Thailand’s junta to lift political party ban for 2018 elections
The junta is drawing up a series of yet to be published laws that will define who can form a political party
Thailand’s junta chief on Wednesday said he plans to lift the ban on political party gatherings before next year’s elections, although he declined to put a date on polls or state when the restrictions will be lifted.
The military seized power in 2014 ushering in Thailand’s most autocratic government in a generation.
Former army chief turned Prime Minister Prayuth Chan-ocha said the coup was necessary to end a decade of political instability and root out corruption.
He has banned political parties from meeting, cracked down on public dissent and granted himself the ability to pass any law in the name of national security.
The cornerstone of the military’s reform agenda has been a new constitution which was given royal assent earlier this month, triggering a countdown towards elections.
“The election process will begin next year,” Prayuth told reporters, saying first the country must hold a cremation for late King Bhumibol Adulyadej, an event likely to take place in late October.
“In 2018 we will go ahead with holding elections and political parties will be able to hold meetings.”
His comments are the first time Prayuth has confirmed civilian parties will be able to meet in the run up to elections.
However there are lingering questions over how much power any future civilian government will have under the new constitution - the country’s 20th since 1932.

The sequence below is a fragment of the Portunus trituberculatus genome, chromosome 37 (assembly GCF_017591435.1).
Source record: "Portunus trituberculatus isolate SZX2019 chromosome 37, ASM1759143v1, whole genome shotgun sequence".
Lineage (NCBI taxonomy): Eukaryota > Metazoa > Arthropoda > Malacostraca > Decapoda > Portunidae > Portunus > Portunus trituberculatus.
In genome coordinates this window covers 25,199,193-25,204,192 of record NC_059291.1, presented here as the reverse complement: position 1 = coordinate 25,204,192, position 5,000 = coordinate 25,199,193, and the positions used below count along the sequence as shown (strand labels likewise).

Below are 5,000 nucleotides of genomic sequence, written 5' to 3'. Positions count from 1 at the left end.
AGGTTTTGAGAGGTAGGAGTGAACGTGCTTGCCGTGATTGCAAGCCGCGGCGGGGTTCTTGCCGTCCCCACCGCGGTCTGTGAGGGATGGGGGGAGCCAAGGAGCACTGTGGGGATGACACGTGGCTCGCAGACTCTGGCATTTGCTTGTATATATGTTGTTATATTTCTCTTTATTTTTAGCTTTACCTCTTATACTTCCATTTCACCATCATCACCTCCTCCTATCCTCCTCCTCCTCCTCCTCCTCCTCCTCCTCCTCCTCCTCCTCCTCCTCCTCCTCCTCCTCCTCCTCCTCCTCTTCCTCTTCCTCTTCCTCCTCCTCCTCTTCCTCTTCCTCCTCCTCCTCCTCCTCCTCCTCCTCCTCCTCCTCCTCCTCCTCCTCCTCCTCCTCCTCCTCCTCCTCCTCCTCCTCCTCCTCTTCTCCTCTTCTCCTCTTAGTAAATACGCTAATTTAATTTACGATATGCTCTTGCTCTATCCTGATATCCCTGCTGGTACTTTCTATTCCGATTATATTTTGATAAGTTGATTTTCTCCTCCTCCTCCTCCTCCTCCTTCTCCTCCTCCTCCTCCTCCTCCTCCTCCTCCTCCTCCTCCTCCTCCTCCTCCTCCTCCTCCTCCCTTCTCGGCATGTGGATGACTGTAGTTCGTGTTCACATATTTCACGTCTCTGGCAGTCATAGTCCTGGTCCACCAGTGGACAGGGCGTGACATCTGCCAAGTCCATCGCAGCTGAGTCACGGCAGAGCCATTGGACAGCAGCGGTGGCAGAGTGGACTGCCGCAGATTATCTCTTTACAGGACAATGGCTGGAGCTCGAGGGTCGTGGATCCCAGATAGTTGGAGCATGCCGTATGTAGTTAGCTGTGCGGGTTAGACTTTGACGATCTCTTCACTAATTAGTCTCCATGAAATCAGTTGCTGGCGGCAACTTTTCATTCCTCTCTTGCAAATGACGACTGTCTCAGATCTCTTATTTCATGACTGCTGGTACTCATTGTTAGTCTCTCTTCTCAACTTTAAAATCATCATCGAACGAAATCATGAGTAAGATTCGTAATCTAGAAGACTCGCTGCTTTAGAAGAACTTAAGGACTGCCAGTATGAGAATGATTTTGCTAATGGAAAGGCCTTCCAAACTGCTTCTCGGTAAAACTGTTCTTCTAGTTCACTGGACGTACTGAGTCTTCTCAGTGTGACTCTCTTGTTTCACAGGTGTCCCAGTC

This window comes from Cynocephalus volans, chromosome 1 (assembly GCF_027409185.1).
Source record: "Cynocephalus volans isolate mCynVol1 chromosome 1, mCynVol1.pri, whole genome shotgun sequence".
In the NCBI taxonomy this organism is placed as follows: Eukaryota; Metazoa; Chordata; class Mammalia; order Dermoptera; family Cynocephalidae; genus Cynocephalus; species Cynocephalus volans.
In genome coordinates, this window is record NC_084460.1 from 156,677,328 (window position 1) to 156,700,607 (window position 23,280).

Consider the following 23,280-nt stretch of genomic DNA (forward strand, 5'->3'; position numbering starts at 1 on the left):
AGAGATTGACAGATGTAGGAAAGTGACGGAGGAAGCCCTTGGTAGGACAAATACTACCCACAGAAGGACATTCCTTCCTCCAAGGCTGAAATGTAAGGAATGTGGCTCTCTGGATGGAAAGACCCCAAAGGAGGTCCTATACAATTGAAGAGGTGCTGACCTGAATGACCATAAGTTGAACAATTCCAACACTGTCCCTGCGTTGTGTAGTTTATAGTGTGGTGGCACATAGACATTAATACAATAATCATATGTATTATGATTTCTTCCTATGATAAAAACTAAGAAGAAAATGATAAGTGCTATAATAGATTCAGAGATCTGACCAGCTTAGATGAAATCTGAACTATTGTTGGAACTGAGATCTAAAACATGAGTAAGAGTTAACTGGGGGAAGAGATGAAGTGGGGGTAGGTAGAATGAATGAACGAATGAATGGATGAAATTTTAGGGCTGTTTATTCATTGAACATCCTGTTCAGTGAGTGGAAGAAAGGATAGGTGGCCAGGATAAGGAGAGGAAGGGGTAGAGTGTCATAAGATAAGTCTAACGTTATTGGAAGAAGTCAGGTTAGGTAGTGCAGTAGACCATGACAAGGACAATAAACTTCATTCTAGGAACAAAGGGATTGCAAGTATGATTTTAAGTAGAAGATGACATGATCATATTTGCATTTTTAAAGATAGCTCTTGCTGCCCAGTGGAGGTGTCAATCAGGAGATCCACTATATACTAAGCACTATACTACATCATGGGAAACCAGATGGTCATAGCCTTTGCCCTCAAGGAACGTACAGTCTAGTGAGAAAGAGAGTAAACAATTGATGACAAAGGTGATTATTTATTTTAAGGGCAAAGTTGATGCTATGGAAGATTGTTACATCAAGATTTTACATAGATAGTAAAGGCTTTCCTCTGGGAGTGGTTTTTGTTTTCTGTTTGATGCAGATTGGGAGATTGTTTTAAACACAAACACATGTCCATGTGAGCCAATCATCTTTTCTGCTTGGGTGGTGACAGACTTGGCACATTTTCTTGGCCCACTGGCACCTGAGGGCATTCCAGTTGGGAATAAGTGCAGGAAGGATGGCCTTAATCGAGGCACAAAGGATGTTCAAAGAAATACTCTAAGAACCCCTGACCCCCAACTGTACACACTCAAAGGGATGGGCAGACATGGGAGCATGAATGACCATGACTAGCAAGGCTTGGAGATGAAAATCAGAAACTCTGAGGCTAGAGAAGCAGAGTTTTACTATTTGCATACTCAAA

The new charter provides for a junta-appointed upper house - including six seats reserved for the military - and a proportional voting system likely to reduce the influence of major parties.
The constitutional court, a frequent thorn in the side of elected governments, will be strengthened, making it easier to impeach a civilian leader.
The military has also said any future government must adhere to a “legally binding 20-year-plan” for the country that is still in the works.
The junta is also drawing up a series of yet to be published laws that will define who can form a political party.
Over the past 10 years Thais have witnessed repeated rounds of deadly protests, a string of short-lived governments and two military coups that deposed elected leaders.
Critics say the military is far from being a neutral player, deeply hostile to ousted premiers Thaksin and Yingluck Shinawatra, whose parties have won every poll since 2001.
Their billionaire clan is popular among Thailand’s rural and urban poor and they have urged a return to elections.
But the Shinawatras are hated by Bangkok’s military-backed elite, who accuse the family of corruption and nepotism.
Since their coup the military retroactively impeached Yingluck and she is currently facing a negligence trial that could see her jailed for up to a decade.